Steve grabbed the shield as he went by and continued towards a door on the other side of the long room. The door slid open without a sound and a cool breeze brushed against his skin. An open space spread out before him, without ceiling or walls. He could feel the slight vibration of the hull as he walked out, trying not to think of how high up they were.
When he came far enough away from the door, he spotted Tony already standing further off, right by the edge, unafraid of the heights. Steve joined him and took a look at the ugly black clouds spreading endlessly beneath them, crackling with electric charge. Up here, it wasn’t as noticeable, and the thin air made his head spin a little. On the horizon, however, the sun was climbing higher, shining brightly, almost blindingly, and Tony stared at it, taking it all in.
Steve didn’t know how much closer to an answer Tony had gotten tonight while his body rested and his mind took full advantage of the Matrix’ connection to the Source. He had already learned this was Tony’s favorite way of working; the real world felt slow to him, for some reason. Tony was less in control of his environment here.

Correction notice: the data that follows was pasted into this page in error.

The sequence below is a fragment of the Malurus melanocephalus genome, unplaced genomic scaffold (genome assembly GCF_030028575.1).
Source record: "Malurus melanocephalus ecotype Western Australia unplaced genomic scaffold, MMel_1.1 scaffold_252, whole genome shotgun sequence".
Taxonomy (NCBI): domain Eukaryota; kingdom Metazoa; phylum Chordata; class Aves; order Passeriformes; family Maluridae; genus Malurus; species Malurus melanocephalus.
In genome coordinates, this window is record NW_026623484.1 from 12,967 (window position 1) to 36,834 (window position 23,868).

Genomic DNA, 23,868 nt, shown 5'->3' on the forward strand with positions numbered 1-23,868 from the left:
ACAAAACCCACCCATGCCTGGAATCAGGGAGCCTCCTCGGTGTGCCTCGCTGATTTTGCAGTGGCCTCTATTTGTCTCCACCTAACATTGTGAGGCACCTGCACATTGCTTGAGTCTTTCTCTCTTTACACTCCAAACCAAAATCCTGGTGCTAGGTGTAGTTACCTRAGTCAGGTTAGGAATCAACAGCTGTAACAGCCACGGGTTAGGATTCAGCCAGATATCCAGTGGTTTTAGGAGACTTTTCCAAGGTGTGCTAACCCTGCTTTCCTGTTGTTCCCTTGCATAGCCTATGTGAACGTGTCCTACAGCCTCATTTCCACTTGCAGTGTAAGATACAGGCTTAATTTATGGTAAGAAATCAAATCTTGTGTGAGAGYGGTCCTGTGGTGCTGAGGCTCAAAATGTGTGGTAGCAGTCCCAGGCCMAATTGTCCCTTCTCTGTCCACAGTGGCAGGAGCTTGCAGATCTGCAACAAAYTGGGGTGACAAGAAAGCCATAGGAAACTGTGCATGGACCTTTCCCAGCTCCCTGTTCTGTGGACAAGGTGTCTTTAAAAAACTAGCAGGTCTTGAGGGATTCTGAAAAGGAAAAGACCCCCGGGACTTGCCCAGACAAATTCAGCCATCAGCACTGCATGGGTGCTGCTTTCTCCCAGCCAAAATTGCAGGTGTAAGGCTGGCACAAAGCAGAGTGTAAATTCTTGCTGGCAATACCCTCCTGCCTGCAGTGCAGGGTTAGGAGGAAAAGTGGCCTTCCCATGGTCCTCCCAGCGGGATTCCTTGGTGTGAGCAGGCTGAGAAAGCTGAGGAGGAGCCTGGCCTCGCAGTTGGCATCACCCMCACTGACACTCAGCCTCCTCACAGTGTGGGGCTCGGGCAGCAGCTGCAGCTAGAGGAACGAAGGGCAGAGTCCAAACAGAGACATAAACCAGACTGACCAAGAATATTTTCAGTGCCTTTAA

“It’s beautiful,” Steve noted, like he did most mornings – and evenings, when the sun set and left them in darkness that reminded him of the tunnels and the barren earth below the clouds. However, up here they could see the stars, which was another kind of comfort entirely. As things used to be…
Tony nodded. “One day, we’ll stand down there and see this. One day, it will all be better.”
Steve knew it wouldn’t be the same, but very few things in their lives were. Close enough, he decided.